In the hills of Los Angeles, fearless mid-century architectural experimentation presides at nearly every corner. The leaders of this movement, among them visionaries like Richard Neutra and John Lautner, championed free exploration of new design languages that bring the outdoors inside. Now a hallmark of regional architecture, smooth indoor-outdoor transitions that bask in the region’s chilled-out climate guide many of L.A.’s most prominent firms.
Assembledge+, an award-winning studio known for its deftly-designed, understated homes, recently revamped a spacious single-story residence in the foothills near Laurel Canyon that upholds the traditions of its regional forebears. Founder and principal David Thompson describes his design process, explaining how he lived on-site to experience the home in full, preserved a century-old oak tree, and treated the landscape as its own interior space.
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Project Description: When we acquired the 18,000-square-foot property, which is located in the foothills of Fryman Canyon in California, we decided to live on-site during the design process to establish a true sense of place. Throughout the year prior to starting new construction, we learned about sun patterns and environmental conditions to ascertain how the property and house could best be oriented to conform to the lifestyle we desired.
The result is a residential oasis in the heart of Los Angeles. The single-story home features three pavilions connected by a series of glass hallways, establishing a fluidity between living spaces that creates a harmony of transparency and lightness. One of our main goals was to let the living experience engage with as much of the surrounding landscape as possible. Large windows, skylights, and pocketing doors conjure a series of layered vignettes and flood the interior with natural light.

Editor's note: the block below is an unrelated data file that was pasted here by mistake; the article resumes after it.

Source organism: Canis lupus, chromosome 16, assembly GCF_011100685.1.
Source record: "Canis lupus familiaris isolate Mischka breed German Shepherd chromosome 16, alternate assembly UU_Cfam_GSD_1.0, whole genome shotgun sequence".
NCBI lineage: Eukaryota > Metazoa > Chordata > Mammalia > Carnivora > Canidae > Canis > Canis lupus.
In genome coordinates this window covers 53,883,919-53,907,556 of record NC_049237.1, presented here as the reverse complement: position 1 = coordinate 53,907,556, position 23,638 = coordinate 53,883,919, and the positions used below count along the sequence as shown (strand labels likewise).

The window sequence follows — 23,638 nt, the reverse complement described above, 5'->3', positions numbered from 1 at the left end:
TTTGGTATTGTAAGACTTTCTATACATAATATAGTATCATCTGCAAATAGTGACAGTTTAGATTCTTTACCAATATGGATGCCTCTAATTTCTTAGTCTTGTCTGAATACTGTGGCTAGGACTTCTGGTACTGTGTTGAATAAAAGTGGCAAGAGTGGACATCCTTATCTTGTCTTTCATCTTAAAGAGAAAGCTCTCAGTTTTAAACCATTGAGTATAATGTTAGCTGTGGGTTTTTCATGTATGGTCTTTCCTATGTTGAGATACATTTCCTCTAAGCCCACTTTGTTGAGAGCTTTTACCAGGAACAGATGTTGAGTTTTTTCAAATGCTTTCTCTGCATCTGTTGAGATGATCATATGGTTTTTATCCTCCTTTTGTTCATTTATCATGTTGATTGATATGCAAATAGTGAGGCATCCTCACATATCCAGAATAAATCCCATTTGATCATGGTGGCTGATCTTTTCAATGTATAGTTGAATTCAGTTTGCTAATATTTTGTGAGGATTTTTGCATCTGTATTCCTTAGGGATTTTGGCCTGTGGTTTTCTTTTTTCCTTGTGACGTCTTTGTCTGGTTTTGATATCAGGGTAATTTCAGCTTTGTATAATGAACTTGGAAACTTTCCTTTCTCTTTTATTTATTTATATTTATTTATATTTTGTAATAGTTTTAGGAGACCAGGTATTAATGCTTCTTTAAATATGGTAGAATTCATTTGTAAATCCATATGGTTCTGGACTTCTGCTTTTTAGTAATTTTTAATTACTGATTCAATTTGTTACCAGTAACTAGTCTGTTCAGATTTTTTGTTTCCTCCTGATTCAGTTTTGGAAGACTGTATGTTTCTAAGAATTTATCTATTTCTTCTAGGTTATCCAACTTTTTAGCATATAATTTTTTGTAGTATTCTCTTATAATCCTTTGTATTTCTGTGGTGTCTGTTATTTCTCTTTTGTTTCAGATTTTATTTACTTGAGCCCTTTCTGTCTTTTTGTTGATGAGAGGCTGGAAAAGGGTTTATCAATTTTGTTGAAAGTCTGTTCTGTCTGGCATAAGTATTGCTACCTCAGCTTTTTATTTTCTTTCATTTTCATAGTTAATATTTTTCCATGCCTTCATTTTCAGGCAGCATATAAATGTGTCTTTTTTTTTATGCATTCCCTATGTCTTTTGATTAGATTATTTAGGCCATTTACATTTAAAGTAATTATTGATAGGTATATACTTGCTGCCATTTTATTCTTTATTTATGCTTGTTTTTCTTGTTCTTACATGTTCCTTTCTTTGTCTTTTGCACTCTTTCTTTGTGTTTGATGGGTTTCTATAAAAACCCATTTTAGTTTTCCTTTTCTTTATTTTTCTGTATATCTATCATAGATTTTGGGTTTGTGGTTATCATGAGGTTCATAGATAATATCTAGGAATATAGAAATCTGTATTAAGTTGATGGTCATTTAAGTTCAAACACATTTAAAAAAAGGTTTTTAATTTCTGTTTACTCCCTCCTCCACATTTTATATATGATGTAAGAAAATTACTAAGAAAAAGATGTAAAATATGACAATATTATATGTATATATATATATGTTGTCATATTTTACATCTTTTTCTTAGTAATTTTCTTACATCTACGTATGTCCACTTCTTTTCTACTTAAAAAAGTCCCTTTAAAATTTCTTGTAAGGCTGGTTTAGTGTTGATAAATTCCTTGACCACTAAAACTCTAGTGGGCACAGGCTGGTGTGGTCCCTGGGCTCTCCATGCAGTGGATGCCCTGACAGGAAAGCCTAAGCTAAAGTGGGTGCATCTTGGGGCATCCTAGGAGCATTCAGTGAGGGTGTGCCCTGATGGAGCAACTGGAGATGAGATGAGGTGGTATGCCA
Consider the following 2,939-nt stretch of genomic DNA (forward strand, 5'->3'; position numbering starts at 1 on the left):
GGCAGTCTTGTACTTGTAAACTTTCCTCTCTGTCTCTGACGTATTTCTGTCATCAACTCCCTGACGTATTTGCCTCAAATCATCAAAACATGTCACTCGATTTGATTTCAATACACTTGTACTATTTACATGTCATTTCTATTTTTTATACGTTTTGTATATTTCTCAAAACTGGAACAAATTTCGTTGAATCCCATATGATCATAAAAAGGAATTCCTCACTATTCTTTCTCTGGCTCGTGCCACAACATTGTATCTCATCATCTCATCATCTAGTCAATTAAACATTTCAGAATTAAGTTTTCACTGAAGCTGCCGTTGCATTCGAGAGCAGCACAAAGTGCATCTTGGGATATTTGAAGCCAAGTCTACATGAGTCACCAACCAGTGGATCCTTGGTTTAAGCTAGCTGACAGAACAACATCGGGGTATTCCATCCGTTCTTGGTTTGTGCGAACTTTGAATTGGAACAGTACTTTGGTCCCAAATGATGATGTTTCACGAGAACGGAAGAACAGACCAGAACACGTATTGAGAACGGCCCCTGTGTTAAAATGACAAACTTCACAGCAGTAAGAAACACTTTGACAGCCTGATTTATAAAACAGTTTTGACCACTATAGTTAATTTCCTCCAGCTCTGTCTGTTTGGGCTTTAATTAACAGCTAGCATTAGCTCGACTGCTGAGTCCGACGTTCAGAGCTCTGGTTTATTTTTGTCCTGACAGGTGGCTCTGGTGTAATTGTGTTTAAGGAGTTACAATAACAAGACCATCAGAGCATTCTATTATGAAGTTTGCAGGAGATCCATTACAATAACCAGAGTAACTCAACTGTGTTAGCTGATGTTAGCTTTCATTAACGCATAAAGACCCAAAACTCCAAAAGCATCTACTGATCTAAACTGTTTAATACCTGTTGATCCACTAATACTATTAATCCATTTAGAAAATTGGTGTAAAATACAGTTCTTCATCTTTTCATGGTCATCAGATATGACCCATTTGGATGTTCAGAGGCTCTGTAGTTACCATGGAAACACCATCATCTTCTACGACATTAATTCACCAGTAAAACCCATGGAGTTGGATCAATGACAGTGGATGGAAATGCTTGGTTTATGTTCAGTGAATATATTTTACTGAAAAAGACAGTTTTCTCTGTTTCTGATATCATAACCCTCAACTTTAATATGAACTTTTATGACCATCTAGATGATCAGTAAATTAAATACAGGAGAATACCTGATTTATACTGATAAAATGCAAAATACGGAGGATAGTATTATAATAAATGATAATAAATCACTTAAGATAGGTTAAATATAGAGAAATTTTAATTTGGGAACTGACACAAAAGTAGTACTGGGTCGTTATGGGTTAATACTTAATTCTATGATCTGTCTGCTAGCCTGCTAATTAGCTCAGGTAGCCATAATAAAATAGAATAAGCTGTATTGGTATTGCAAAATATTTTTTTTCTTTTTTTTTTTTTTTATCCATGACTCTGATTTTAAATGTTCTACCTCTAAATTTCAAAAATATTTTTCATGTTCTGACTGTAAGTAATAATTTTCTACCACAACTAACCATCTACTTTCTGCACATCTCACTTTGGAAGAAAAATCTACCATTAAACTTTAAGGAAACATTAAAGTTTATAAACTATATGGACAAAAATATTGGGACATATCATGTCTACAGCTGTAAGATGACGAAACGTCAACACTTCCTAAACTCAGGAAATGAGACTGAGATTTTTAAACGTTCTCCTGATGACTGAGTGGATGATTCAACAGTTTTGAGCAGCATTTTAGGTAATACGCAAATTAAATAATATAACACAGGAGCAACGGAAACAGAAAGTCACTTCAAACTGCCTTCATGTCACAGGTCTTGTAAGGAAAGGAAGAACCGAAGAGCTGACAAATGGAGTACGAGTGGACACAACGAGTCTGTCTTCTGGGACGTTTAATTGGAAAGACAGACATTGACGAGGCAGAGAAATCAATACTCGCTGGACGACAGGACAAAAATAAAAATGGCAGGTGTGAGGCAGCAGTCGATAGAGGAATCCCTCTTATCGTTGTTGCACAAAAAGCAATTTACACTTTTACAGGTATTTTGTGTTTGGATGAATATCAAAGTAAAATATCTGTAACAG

Inspiration: The home’s architecture pays homage to Southern California Modernism and weaves into the community fabric harmoniously, rather than aggressively.
Blueprint: The original house had decent bones, but had undergone additions that enclosed outdoor space and created a chaotic, rambling floor plan. We considered tearing down the whole house but wanted to keep elements such as the front courtyard. After reviewing every option, we chose our first ‘back of the napkin’ design. It created the most seamless flow, optimized use of the lot, and was the most efficient way to build the structure. The lot is also home to a century-old California Live Oak—a protected species—so we opened up windows in the family room and master bedroom to bring views of it inside.
Materials Used: We chose simple, contextual materials. Western Red Cedar, darkly painted cement board, and glass blend unobtrusively with the property’s surroundings. In the interior, white oak hardwood floors and marble countertops lend warmth. We treated outdoor spaces as indoor rooms to make the most of Southern California’s temperate climate, so landscape choices held as much weight as other materials.
Challenges: Though relatively flat, the lot’s slight grade change proved tricky. The gradual step-down design of the living and family rooms lends each space definition in an otherwise open-concept floor plan.
Uniqueness: We expanded our focus beyond the structure itself. Our design extends to the landscape by creating a series of outdoor spaces that bring the living experience outside. By extension, we treated the entire site as we are accustomed to treating interiors.
Takeaway: We hope visitors experience the courtyards and open spaces in a manner akin to public pavilions and plazas. A design is successful when users enjoy themselves in a space but aren’t quite sure why.
All photography by Matthew Millman.
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